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Re: New Papers

In a message dated 9/5/00 3:29:40 PM EST, dannj@alphalink.com.au writes:

<< I recently tried to imagine why non-flighing animals like Caudipteryx
 and Protarchaeopteryx would have benefited from feathered forelimbs,
 assuming they are not secondarily flightless (which is not necessarily
 something I completely rule out). I really don't see the logic of waving
 feathered forelimbs about while trying to run, it seems counter
 productive. It occured to me that if the forelimbs were held folded
 tightly against the body while in a fast run, a fan of feathers may have
 helped streamline the forelimbs so that they blended into the body wall
 more smoothly (smoothlier?). >>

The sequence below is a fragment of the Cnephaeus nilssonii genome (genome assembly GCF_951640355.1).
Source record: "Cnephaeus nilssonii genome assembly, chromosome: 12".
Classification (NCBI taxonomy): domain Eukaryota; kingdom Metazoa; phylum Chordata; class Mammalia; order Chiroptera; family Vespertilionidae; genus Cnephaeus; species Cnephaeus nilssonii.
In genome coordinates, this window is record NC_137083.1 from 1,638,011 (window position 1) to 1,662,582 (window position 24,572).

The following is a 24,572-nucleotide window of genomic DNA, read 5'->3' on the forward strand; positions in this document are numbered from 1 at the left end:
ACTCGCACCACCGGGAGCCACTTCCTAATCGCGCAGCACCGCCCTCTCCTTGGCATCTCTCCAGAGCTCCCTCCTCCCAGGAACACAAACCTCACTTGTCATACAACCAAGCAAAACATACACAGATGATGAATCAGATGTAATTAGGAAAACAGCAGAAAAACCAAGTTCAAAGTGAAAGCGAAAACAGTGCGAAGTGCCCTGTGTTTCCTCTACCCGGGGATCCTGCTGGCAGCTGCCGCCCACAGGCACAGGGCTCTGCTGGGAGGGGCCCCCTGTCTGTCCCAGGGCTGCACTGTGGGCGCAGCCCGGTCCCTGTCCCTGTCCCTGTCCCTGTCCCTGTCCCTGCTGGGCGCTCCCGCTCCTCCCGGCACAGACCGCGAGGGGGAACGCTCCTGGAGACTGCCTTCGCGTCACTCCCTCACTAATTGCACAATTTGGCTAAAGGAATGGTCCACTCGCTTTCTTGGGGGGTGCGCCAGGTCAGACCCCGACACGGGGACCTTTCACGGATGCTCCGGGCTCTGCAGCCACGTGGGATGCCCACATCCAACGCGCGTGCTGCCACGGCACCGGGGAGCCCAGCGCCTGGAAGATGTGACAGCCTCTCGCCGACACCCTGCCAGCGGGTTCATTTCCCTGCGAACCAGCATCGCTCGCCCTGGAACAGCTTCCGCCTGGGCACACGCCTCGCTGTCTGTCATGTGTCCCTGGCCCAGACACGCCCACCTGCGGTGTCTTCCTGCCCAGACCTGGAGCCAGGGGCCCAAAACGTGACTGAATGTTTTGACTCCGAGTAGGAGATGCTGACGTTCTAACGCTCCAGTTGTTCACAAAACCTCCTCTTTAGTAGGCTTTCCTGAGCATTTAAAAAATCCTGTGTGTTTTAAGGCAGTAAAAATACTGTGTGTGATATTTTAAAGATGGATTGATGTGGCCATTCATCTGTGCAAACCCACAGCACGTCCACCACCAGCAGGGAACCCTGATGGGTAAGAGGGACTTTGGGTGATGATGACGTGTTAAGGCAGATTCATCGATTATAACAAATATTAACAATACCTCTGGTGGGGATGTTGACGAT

The BCF reason that Caudipteryx and Protarchaeopteryx had feathered forelimbs 
and tails is simply that they were inherited/left over from a smaller, 
lighter, more volant ancestor. Certainly such appendages could have acquired 
a multitude of uses (signaling, display, yes even streamlining--though simple 
reduction could have obviated the need for streamlining) on the road to 
secondary flightlessness. The pygostyle of Nomingia is similarly left over 
from a more volant ancestor.